On one typical day late last year, 416 women and children across Canada sought shelter to escape violence. Of that total, however, shelters were forced to turn away 73 per cent of those in need due to a lack of resources and capacity, an annual tally to be released Thursday shows.

The findings of the report demonstrate the degree of need across the country, where it says a “significant proportion” of shelters are chronically at overcapacity. The report, entitled Shelter Voices, also reveals the frequency with which women and children cross provincial borders to flee violence – nearly half, or 44 per cent, of shelters had received women from other provinces or territories in the past month alone.

“Clearly, fleeing abuse is a challenge that crosses borders,” the report said, adding that the issue of violence against women must be addressed at the national level, in addition to provincial efforts.

By the time a woman goes to a shelter, it’s often a last resort, said Lise Martin, executive director of the Canadian Network of Women’s Shelters and Transition Houses, which conducted the survey. “It’s rare that a woman will show up on the doorstep of a shelter where it’s a first incident or she hasn’t tried different alternatives.”

The shelter report cites Statistics Canada homicide data showing that a woman is killed by her current or former intimate partner an average of every six days in Canada. Death threats “are far more common,” the paper said. “Women seeking shelter from abuse are often doing so out of a very real sense of terror for the lives and safety of their children and themselves.”

Of the women at shelters on that typical day, 110 had been threatened with a gun. Pregnancy also raises the chances of extreme physical violence, the report noted. Shelters were aware of 148 pregnant women who were assisted on the snapshot day.

An internal Status of Women report last year noted that rates of violence against women have not diminished over time, and that gender-based violence remains “pervasive” in Canada. It found that aboriginal women and those in the North are particularly affected.

One mother of three children said in an interview that she sought shelter in Toronto last summer after fleeing abuse by her ex-husband. She relocated from Northern Ontario after prolonged verbal, emotional and physical abuse, as well as mishandling by local police – giving up her job and five-bedroom home to do so.

He was “attacking me through work, calling my boss … getting me in trouble at work, getting a hold of my bank accounts, going through Facebook, everywhere I turned he was trying to get at me. … I gave up my whole entire life, I sold everything, just to make the move here and start a new life,” she said.

“Coming to the shelter was the last resort. I’ve always been independent and managed to do things on my own. Having to be in a situation like this was very tough,” said the woman, who asked that her name be withheld to protect her safety and that of her children.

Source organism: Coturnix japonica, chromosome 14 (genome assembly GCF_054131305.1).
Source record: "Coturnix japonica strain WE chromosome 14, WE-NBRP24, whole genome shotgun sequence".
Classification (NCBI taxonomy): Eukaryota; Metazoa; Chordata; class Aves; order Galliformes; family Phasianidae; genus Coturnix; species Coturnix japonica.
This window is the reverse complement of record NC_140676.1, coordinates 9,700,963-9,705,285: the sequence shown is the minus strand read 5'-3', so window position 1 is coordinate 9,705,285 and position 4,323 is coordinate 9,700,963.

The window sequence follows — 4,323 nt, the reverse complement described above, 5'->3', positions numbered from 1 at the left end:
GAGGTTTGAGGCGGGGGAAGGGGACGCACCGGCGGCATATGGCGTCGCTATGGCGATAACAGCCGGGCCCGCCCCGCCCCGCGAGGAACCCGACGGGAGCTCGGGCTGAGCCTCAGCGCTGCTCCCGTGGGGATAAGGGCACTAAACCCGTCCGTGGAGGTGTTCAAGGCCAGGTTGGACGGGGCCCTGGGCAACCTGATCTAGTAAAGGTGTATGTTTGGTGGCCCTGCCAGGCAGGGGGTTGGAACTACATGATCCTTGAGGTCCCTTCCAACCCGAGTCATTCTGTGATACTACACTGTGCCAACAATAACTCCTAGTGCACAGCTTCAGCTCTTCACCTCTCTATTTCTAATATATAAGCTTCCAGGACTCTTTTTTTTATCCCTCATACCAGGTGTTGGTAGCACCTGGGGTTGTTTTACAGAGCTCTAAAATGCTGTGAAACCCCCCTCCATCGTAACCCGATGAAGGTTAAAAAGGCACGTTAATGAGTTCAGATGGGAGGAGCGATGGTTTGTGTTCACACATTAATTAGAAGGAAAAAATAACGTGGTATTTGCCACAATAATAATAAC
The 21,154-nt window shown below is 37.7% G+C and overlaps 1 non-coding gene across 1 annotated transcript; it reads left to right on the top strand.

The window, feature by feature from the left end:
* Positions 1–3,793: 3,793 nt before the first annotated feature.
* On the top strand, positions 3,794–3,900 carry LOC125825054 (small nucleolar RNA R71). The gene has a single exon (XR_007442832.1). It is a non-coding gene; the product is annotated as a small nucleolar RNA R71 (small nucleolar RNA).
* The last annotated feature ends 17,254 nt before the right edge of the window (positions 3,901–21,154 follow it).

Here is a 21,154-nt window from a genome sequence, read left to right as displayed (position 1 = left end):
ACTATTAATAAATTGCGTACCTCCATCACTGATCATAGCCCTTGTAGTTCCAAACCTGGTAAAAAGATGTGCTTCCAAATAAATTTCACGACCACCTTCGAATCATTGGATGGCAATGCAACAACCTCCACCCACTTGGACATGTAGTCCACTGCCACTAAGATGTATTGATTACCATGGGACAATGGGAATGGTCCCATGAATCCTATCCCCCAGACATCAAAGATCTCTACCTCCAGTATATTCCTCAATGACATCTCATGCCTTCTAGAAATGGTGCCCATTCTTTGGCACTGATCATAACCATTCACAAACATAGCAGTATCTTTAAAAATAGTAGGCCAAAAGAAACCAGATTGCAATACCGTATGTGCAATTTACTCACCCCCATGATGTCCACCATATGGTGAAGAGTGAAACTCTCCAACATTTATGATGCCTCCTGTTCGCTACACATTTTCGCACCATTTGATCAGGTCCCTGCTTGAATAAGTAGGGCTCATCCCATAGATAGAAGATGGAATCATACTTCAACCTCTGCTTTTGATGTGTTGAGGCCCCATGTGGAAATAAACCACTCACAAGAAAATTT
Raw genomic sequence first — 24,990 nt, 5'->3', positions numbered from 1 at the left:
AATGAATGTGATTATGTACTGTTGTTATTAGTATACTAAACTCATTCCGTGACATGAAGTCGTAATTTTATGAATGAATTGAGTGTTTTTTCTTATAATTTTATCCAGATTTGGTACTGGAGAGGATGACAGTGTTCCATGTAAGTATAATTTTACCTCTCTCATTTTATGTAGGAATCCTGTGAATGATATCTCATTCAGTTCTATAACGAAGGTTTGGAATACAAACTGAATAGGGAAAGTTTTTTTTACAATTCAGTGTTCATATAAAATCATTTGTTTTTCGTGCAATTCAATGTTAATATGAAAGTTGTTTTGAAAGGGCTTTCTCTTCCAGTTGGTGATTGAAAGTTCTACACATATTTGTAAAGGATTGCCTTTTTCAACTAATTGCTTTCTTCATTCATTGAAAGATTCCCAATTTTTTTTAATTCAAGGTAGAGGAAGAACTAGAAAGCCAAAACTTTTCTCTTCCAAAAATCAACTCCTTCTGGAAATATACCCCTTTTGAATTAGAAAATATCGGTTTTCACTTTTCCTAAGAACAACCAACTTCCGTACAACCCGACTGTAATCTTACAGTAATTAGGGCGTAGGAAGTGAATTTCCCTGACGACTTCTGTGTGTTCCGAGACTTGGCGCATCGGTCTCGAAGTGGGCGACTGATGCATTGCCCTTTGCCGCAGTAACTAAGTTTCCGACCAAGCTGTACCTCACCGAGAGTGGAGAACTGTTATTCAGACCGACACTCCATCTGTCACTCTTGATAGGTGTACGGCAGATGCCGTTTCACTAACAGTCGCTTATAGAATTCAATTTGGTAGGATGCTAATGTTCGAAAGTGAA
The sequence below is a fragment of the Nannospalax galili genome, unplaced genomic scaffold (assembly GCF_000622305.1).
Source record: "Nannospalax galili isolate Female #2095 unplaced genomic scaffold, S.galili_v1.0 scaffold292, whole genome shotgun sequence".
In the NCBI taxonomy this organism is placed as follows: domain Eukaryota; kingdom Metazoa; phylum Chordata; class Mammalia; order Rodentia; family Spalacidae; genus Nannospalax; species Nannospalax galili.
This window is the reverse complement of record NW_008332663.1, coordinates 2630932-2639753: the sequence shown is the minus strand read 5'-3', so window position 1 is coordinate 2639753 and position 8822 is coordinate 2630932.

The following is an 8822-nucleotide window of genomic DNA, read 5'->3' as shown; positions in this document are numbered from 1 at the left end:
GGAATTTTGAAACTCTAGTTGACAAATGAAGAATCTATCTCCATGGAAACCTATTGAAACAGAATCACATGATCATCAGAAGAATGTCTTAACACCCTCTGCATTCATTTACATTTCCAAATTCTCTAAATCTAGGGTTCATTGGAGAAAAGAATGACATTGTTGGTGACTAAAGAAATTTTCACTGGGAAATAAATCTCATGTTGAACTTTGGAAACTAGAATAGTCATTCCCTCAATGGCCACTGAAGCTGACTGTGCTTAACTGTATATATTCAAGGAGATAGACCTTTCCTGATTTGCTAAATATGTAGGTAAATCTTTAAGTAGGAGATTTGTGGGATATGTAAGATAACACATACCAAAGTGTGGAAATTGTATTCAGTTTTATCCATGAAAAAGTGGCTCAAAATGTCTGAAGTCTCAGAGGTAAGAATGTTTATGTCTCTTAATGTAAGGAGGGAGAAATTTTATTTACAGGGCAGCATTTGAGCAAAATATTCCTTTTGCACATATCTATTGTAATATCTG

She said she wakes up at 5 a.m. to make lunches for her children and get them off to school, and worries that the instability is affecting them. One son has autism, so another challenge is finding special-needs child care for him. She is seeking affordable housing but doesn’t qualify for many options, and those available tend to require proof of a steady income.

“I feel so stuck. But through it all, I keep trying to be positive. That’s all I’ve got to do, because if I sit in my pity … nothing’s going to go right.”

This is the third national survey of shelters and transition houses serving women and their children who have been affected by domestic abuse. The numbers represent a one-day snapshot in November among 234 shelters from every province and territory in Canada. On a single day, those shelters housed 1,760 women and 1,915 children.

The count shows that four in 10 shelters had no available beds on that day and many shelters are grappling with complex needs, having become “the front lines for addressing trauma-induced mental-health concerns and coping mechanisms such as substance abuse.”

Need is urgent in the North – Nunavut, for example, where domestic violence rates are the highest in the country, has just five shelters, Ms. Martin noted. She also drew a connection between a lack of shelters in remote communities and a heightened risk that indigenous women could wind up missing or murdered.

Funding for many shelters has been stagnant or fallen in recent years. The recent federal budget allocated $89.9-million over two years toward the construction and renovation of shelters for victims of family violence. Another $10.4-million was promised for new shelters in First Nations communities, the majority of which lack shelters or safe houses.

Ms. Martin said she hasn’t seen details on how the money will be spent. She hopes to see sustainable funding over the long term, more equal access to services that protect women across Canada and a national action plan on violence against women – a move the United Nations recommends and countries such as Australia have already created.

“We need a national action plan that would ensure that women have access to comparable levels of services and protection across the country,” Ms. Martin said.

Back at the Toronto shelter, the woman who spoke with The Globe and Mail said she dreams of going to university and becoming a behavioural therapist, helping other families who are raising children with autism. She’s grateful for the services she is receiving and says access to the shelter has meant she can remain with her kids. For now, though, “it’s been really tough, raising the three of them in the shelter.”

The Globe and Mail
Published Thursday, Apr. 28, 2016 6:00AM EDT
Last updated Thursday, Apr. 28, 2016 6:00AM EDT